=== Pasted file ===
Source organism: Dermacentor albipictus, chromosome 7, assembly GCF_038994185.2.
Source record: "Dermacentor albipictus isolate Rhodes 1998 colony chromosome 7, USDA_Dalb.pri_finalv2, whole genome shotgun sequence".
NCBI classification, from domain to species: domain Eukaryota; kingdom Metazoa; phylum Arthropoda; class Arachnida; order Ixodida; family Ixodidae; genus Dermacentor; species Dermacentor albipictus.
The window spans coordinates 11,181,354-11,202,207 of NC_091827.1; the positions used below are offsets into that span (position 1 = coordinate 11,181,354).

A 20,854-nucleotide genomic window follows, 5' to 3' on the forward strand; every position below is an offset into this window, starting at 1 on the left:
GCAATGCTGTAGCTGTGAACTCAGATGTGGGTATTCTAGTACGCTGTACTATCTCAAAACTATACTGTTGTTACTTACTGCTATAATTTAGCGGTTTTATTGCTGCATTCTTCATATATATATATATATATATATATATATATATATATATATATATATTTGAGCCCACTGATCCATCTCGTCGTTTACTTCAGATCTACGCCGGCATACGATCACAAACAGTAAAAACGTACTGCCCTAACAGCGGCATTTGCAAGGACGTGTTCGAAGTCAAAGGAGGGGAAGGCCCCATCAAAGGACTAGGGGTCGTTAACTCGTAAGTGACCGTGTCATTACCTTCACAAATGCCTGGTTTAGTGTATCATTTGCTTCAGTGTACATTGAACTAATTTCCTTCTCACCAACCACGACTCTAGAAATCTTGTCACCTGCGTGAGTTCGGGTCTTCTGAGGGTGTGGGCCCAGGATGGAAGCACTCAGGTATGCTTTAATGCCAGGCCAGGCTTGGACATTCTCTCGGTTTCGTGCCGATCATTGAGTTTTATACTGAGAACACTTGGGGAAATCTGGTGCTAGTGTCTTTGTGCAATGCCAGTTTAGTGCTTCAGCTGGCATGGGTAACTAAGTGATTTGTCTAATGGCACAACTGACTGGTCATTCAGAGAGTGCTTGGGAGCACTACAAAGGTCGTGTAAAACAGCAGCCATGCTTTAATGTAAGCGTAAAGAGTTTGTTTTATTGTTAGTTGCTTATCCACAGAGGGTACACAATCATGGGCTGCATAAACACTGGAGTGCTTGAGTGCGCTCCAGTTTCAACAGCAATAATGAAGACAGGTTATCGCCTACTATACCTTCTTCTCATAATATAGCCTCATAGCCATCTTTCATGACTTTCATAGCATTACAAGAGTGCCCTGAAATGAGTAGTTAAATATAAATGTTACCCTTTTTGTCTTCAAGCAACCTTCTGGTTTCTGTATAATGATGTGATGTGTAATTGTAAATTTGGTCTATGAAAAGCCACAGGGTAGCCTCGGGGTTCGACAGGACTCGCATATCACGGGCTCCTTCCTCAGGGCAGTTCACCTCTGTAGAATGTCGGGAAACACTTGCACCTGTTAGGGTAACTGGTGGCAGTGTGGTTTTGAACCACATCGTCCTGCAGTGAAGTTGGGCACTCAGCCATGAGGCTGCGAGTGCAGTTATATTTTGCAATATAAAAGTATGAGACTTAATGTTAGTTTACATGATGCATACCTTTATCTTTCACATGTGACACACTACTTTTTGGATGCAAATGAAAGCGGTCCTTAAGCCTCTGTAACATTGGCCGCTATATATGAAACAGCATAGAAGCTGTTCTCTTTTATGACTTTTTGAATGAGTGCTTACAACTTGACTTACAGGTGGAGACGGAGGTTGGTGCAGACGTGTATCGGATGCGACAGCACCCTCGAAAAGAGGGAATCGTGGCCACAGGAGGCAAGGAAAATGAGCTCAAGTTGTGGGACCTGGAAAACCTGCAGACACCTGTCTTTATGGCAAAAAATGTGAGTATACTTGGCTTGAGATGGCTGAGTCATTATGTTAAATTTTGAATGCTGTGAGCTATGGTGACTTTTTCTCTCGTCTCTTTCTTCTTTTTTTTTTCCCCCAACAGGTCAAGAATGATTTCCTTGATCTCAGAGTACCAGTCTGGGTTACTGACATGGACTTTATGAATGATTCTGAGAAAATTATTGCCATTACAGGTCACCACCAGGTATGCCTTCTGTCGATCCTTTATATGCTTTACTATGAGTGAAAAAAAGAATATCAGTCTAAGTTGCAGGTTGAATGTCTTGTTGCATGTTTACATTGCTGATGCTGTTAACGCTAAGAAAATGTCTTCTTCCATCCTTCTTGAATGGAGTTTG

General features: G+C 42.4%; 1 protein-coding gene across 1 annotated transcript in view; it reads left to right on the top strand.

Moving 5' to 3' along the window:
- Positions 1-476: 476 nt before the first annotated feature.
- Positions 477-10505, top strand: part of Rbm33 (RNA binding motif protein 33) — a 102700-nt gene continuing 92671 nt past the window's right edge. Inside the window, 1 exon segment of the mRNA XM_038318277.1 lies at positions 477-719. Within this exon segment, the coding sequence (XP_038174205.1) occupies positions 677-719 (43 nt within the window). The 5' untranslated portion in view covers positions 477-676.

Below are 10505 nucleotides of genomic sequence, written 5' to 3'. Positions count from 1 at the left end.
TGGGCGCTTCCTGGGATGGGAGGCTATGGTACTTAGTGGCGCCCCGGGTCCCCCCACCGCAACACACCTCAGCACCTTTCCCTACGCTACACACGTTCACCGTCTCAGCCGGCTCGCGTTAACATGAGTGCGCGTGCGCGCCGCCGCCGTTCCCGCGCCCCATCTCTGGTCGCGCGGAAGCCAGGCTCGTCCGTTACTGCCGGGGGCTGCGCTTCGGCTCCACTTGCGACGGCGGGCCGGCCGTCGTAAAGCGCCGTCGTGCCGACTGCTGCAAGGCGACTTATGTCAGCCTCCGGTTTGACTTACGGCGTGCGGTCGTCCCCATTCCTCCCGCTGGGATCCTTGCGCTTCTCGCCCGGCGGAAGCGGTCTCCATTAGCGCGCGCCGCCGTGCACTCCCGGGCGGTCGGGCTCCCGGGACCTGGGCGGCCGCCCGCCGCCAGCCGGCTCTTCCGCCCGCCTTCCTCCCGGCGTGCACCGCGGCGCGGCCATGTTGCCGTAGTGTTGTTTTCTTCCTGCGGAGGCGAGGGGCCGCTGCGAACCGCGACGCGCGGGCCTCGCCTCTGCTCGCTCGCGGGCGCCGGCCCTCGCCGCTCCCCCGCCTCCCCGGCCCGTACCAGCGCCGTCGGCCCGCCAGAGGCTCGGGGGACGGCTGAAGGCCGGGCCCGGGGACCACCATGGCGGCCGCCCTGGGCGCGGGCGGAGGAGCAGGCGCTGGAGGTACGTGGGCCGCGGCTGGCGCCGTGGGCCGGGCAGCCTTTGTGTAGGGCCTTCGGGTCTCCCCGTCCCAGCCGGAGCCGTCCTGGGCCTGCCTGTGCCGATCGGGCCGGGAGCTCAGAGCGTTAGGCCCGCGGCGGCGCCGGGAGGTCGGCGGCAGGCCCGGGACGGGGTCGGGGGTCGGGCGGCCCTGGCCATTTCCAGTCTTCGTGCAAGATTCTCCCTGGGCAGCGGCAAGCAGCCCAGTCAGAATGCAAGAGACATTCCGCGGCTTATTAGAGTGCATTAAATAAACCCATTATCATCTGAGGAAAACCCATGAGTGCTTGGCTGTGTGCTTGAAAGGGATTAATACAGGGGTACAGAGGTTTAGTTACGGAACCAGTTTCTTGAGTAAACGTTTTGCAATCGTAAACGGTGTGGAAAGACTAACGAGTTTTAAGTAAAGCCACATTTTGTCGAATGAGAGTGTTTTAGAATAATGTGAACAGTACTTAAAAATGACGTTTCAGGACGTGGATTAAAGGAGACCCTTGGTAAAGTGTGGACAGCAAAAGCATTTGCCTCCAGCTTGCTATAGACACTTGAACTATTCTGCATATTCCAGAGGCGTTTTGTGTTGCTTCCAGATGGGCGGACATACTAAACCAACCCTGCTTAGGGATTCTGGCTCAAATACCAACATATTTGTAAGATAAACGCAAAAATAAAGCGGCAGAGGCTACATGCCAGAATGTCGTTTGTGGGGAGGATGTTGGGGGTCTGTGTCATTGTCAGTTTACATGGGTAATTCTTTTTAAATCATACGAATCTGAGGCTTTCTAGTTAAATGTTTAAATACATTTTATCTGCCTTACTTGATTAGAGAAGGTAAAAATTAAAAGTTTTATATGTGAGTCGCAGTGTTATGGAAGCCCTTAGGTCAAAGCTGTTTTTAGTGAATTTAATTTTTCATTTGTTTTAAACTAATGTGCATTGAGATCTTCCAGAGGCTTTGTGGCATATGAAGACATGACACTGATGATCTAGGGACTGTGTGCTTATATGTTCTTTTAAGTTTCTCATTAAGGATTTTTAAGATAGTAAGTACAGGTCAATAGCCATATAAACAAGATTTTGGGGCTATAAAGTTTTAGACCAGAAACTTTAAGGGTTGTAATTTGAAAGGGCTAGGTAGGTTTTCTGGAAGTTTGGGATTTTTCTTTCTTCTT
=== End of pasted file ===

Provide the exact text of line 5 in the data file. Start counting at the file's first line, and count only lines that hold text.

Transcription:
A 20,854-nucleotide genomic window follows, 5' to 3' on the forward strand; every position below is an offset into this window, starting at 1 on the left: